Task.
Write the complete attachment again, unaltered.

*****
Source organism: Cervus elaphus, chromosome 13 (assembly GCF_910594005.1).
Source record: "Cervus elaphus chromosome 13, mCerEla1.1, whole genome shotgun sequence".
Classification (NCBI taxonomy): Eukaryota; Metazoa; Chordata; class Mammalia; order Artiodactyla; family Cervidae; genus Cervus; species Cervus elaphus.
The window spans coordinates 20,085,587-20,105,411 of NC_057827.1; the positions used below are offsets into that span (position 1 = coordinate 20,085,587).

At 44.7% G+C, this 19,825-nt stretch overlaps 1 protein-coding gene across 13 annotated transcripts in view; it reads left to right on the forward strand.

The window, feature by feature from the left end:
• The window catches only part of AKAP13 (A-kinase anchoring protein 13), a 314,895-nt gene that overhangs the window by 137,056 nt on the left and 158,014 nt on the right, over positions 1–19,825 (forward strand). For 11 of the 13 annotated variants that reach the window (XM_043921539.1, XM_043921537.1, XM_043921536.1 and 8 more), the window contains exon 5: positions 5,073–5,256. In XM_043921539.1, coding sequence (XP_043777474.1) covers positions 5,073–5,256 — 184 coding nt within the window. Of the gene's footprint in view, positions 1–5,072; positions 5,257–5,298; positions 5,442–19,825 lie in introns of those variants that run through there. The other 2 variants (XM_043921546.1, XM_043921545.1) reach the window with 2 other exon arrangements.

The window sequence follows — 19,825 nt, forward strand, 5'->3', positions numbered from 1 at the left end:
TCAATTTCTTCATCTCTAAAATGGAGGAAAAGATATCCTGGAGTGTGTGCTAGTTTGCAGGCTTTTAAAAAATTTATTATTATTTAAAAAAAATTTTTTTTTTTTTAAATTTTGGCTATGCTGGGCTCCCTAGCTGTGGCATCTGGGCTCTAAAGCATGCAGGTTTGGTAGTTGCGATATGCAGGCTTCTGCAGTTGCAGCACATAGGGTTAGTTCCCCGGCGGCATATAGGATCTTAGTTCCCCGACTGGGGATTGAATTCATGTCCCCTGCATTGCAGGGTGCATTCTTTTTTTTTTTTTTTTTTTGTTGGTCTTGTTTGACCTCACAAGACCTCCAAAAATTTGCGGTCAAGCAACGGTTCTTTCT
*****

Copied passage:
Source organism: Cervus elaphus, chromosome 13 (assembly GCF_910594005.1).
Source record: "Cervus elaphus chromosome 13, mCerEla1.1, whole genome shotgun sequence".
Classification (NCBI taxonomy): Eukaryota; Metazoa; Chordata; class Mammalia; order Artiodactyla; family Cervidae; genus Cervus; species Cervus elaphus.
The window spans coordinates 20,085,587-20,105,411 of NC_057827.1; the positions used below are offsets into that span (position 1 = coordinate 20,085,587).

At 44.7% G+C, this 19,825-nt stretch overlaps 1 protein-coding gene across 13 annotated transcripts in view; it reads left to right on the forward strand.

The window, feature by feature from the left end:
• The window catches only part of AKAP13 (A-kinase anchoring protein 13), a 314,895-nt gene that overhangs the window by 137,056 nt on the left and 158,014 nt on the right, over positions 1–19,825 (forward strand). For 11 of the 13 annotated variants that reach the window (XM_043921539.1, XM_043921537.1, XM_043921536.1 and 8 more), the window contains exon 5: positions 5,073–5,256. In XM_043921539.1, coding sequence (XP_043777474.1) covers positions 5,073–5,256 — 184 coding nt within the window. Of the gene's footprint in view, positions 1–5,072; positions 5,257–5,298; positions 5,442–19,825 lie in introns of those variants that run through there. The other 2 variants (XM_043921546.1, XM_043921545.1) reach the window with 2 other exon arrangements.

The window sequence follows — 19,825 nt, forward strand, 5'->3', positions numbered from 1 at the left end:
TCAATTTCTTCATCTCTAAAATGGAGGAAAAGATATCCTGGAGTGTGTGCTAGTTTGCAGGCTTTTAAAAAATTTATTATTATTTAAAAAAAATTTTTTTTTTTTTAAATTTTGGCTATGCTGGGCTCCCTAGCTGTGGCATCTGGGCTCTAAAGCATGCAGGTTTGGTAGTTGCGATATGCAGGCTTCTGCAGTTGCAGCACATAGGGTTAGTTCCCCGGCGGCATATAGGATCTTAGTTCCCCGACTGGGGATTGAATTCATGTCCCCTGCATTGCAGGGTGCATTCTTTTTTTTTTTTTTTTTTTGTTGGTCTTGTTTGACCTCACAAGACCTCCAAAAATTTGCGGTCAAGCAACGGTTCTTTCT